|Publication number||US3242696 A|
|Publication date||Mar 29, 1966|
|Filing date||Oct 29, 1963|
|Priority date||Oct 29, 1963|
|Publication number||US 3242696 A, US 3242696A, US-A-3242696, US3242696 A, US3242696A|
|Original Assignee||Joseph Kaplan|
|Export Citation||BiBTeX, EndNote, RefMan|
|Patent Citations (2), Referenced by (26), Classifications (8)|
|External Links: USPTO, USPTO Assignment, Espacenet|
March 29, 196 J. KAPLAN 9 MULTIPLE SPRING SLIP ELEMENT Filed Oct. 29, 1965 INVEN TOR. JOSEPH KAPLAN ATTORNEYS United States Fatent C 3,242,696 MULTIPLE SPRING SLIP ELEMENT Joseph Kaplan, 39 Fair Lane, Jericho, Long Island, N.Y. Filed Oct. 29, 1963, Ser. No. 319,741 3 Claims. (Cl. 6430) This invention relates to a slip element; and more particularly it describes a multiple spring slip element such as a brake, clutch, and the like.
Spring wrap type slip elements are known in the art. The primary design characteristics of these slip elements is that the spring couples the input and output parts and also participates actively in the slip action between the input and output parts. The primary operating characteristic of these slip elements is the constancy of the slip torque, which is unaffected by temperature and lubrication conditions. The slip torque at breakaway is the same as at high velocity slip conditions. On the other hand, the commonly used slip elements experience major variations in their limit torque settings.
The spring wrap type slip elements are limited, however, to design applications requiring low torque and low power dissipation. The latter is especially true if the precision and the constancy of torque are required over long periods of operation. The first design innovation which enabled this type of element to increase its power dissipation capability for continuous slip conditions, was the introduction in the art of taper wound and taper ground springs. This innovation provided for a more equal distribution of the power dissipation over the slip area of the element. The present innovation pertains to the use of a multiple number of springs for generating the slip torque. This permits designs of a higher slip torque, increased power dissipation capacity, and longer operating life of a slip element in a given volume.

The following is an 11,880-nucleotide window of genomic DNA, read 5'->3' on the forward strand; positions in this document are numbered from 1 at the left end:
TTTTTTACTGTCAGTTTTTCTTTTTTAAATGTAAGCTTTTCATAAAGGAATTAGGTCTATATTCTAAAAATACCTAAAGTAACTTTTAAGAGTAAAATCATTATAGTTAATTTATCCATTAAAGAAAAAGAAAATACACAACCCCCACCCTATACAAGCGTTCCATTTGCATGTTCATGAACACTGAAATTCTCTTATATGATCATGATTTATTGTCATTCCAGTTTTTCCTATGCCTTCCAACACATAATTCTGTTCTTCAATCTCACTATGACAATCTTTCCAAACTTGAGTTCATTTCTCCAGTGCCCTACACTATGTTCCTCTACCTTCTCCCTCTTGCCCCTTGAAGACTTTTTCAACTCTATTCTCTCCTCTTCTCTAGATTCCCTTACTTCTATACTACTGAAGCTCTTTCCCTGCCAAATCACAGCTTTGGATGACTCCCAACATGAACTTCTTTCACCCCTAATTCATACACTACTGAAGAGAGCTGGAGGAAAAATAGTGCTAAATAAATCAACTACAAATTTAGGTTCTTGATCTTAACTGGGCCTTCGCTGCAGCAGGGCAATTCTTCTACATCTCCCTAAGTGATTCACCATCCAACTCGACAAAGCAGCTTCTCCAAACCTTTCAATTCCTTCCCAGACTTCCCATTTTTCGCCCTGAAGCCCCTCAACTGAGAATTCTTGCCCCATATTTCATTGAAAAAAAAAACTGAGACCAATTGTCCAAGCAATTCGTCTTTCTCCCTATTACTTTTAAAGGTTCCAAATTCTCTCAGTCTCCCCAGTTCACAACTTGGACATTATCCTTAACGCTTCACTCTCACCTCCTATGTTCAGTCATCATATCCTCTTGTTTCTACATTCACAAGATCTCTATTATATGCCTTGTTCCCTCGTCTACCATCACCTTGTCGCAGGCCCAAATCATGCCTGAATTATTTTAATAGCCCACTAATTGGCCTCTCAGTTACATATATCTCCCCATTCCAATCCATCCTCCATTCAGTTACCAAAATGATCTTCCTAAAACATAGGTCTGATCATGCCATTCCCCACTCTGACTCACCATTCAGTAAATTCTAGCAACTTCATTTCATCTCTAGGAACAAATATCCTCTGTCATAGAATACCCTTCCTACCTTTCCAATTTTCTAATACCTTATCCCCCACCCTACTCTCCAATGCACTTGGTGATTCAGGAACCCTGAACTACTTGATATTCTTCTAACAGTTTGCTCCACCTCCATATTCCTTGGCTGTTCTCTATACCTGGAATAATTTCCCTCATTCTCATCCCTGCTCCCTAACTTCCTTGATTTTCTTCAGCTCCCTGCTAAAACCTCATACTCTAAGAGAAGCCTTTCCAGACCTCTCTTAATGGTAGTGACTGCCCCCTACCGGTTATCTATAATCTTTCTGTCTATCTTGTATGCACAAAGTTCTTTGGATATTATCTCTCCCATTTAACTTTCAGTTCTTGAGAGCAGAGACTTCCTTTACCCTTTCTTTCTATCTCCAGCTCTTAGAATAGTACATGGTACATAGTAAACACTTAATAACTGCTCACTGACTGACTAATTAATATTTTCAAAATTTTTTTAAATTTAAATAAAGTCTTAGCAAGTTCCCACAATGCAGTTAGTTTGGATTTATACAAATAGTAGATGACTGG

The construction of a single spring slip element is such that in order to obtain relatively large power dissipation the body or frame of the element itself must be relatively large. With todays emphasis on miniaturization, this may be a serious defect. A slip element must structurally and functionally relate to the other components of a system.
It is a primary object of this invention, therefore, to provide a spring type slip element which will occupy a minimum volume, so that ratio between transmit-ted power and volume occupied will be optimized.
Another cardinal object of the instant invention is to set forth a slip type spring element of optimum power that will be relatively eflicient and yet simple, and that will be more durable and have a longer operating life.